Employees and their managers must also have mutually agreed-upon expectations for the teleworking staff member’s availability under this arrangement. Any team members with whom the teleworking employee collaborates must know how and when they can establish virtual communication with them — whether via a video chat, an instant messaging session, or a phone call — and when they can expect a response. As with any major initiative, businesses should define the goals their teleworking policy intends to achieve and track metrics related to those goals, such as productivity, reduced absenteeism, or employee satisfaction. Teleworking staff should also have clear individual performance targets that are tracked and reviewed on a regular basis.
2. Actively Foster Collaboration
Teleworking can boost workplace collaboration, but doing so requires thoughtful leadership and the right technology for the job. Employees who work from home sometimes feel left out of important business developments, wishing they were as “in the know” as their colleagues. This could lead to a fear that their contributions to the business might be overlooked, setting them back professionally. Remote staff may also feel that they cannot enjoy the same productivity as their office-based colleagues if they do not have access to similar technology tools at home.
Businesses must make sure teleworking employees feel like they are a part of the life of the company. This requires thinking carefully about how to best bring teleworkers into staff meetings and team events. For example, video conferencing solutions may be a good option to help teleworkers participate. If important company announcements are coming down the pike, it’s vital to ensure teleworkers are informed via the appropriate channels — whether that’s in private conversations with their managers or through a companywide email. Businesses can go a long way toward keeping their remote staff engaged by equipping them with teleworking and mobility solutions that help them stay plugged in to what’s going on at the company.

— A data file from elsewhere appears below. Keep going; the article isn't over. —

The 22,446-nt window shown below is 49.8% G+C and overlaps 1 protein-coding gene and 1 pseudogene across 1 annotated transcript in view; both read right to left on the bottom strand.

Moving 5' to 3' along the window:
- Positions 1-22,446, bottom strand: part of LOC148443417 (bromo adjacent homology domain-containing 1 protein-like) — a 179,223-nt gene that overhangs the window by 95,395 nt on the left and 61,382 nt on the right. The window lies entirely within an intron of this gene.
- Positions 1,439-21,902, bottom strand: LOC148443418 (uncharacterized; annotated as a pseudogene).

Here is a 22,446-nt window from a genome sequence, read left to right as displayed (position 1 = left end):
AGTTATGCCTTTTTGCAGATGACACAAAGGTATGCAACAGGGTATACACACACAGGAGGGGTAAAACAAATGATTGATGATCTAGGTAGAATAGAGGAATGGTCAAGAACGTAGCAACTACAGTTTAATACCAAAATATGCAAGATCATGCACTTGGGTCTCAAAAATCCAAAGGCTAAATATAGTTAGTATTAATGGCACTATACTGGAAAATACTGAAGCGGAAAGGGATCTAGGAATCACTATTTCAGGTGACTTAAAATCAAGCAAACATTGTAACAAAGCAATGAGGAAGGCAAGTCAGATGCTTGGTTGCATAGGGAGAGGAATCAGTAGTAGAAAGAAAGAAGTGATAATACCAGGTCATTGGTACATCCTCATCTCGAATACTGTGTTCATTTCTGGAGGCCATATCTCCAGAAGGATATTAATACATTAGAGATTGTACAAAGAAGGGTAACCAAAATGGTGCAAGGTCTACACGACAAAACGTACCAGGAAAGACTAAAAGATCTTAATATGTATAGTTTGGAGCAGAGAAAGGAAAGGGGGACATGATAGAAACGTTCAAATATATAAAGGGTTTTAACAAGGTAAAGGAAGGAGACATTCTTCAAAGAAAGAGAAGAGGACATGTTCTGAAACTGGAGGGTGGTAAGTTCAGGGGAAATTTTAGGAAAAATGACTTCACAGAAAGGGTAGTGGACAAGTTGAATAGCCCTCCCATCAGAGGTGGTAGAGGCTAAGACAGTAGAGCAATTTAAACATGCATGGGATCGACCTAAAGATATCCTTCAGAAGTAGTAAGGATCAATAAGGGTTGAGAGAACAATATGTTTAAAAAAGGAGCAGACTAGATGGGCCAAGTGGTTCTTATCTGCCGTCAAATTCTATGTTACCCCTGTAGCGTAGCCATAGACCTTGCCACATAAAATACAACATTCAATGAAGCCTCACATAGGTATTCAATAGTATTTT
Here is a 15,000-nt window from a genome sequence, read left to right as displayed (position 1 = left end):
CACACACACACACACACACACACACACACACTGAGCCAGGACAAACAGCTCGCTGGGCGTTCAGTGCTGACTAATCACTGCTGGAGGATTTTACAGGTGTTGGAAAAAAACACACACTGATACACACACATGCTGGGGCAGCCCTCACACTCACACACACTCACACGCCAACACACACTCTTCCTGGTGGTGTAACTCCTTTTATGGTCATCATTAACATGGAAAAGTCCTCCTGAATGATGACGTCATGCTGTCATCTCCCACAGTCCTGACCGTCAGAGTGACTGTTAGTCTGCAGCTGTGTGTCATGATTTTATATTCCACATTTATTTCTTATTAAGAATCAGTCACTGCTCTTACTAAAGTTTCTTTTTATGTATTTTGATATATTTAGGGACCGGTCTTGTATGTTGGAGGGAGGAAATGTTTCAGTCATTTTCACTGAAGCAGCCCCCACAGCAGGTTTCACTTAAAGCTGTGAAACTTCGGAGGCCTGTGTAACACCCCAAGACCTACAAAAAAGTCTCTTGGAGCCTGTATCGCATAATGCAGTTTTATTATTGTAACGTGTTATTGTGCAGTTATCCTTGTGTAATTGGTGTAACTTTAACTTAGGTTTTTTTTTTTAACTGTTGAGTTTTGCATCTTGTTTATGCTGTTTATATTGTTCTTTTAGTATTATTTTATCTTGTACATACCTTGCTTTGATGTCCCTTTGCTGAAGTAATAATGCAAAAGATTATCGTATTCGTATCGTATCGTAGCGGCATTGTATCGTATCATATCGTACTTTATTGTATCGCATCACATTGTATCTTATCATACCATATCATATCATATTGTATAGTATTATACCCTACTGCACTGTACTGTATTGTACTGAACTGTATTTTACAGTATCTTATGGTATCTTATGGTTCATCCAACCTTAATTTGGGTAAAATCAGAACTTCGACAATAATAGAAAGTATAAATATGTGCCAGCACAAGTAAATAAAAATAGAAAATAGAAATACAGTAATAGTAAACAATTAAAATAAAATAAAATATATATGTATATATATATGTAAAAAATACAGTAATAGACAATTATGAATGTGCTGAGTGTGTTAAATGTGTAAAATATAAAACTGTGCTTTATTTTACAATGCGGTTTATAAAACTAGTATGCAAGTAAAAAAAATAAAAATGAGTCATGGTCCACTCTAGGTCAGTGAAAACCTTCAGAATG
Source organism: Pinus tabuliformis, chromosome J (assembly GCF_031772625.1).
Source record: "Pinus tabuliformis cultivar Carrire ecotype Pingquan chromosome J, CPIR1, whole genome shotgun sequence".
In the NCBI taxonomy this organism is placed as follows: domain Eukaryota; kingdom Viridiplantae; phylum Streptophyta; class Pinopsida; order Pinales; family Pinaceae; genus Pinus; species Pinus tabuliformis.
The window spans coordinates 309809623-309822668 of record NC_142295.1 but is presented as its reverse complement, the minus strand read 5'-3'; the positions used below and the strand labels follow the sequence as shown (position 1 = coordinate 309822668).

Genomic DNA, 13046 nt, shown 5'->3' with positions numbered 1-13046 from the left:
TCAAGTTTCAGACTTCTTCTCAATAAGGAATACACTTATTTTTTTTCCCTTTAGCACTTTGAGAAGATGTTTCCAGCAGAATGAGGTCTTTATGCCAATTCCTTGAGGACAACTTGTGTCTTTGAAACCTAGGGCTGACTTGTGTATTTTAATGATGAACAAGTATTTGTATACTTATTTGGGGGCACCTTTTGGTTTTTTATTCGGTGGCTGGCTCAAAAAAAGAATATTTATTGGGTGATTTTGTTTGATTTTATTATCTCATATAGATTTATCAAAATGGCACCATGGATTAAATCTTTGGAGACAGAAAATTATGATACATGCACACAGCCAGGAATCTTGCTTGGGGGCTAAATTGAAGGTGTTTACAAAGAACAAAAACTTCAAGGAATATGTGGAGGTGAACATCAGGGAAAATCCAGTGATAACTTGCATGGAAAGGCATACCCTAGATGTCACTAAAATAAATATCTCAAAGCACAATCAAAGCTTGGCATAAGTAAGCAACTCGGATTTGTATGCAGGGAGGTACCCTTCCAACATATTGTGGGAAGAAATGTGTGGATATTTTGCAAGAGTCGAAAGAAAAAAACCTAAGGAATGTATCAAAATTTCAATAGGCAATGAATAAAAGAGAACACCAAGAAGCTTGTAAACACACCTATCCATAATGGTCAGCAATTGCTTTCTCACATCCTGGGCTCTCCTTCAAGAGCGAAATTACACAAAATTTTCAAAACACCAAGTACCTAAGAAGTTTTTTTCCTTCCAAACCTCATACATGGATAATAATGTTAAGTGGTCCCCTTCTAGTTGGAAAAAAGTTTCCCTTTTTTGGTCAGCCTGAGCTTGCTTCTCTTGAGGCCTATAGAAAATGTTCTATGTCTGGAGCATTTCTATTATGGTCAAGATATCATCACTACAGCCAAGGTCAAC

3. Ensure Proper Oversight
As much as businesses might like teleworking to be a “set it and forget it” type of arrangement, it’s usually a work in progress — especially in the beginning. When teleworking doesn’t go well, it’s often due to a lack of sufficient oversight, frequently because there has been little to no training for managers on how to monitor their remotely located staff.
Contrary to what you might assume, virtual communication can introduce challenges for some managers and their employees, since it becomes harder to understand the nuance of what a person is trying to say. Managers in particular need practical guidance on how to supervise their teleworking staff and how remote team members can best collaborate with their office-based colleagues. With proactive oversight, gradual adjustments, and the right technology features, a business can ensure its teleworking policy is successful.
4. Understand Teleworkers’ Unique Needs
Teleworkers are a unique class unto themselves when it comes to supporting both managerial and technical needs. Business processes that hum along seamlessly when everyone is physically collocated in the office may not work quite as well when staff is working remotely, requiring tweaks or adjustments. Remote workers may also face barriers to productivity that their colleagues in the office don’t encounter.
Check in with teleworking staff periodically, particularly after they have just begun working from home, to make sure they have everything they need to work efficiently and feel like a valued member of the team. This feedback can be helpful, particularly when you’re keeping an eye out for technology solutions that facilitate effortless virtual group collaboration in online meetings or video conferences with a single tap or click — even across devices, so colleagues can remain in touch on the go.
5. Consider How Teleworking Ties Into Other Policies
When businesses let staff work from home, they often find that teleworking ties into many other aspects of IT and operations, including BYOD policies, mobile device management, procedures on closing the office in the event of severe weather, and business continuity. IT managers should review how teleworking intersects with other aspects of how business gets done at the company and determine whether it poses any opportunities or challenges that must be addressed.
With a thoughtful approach to a teleworking policy, both businesses and their employees can enjoy the best of what it has to offer.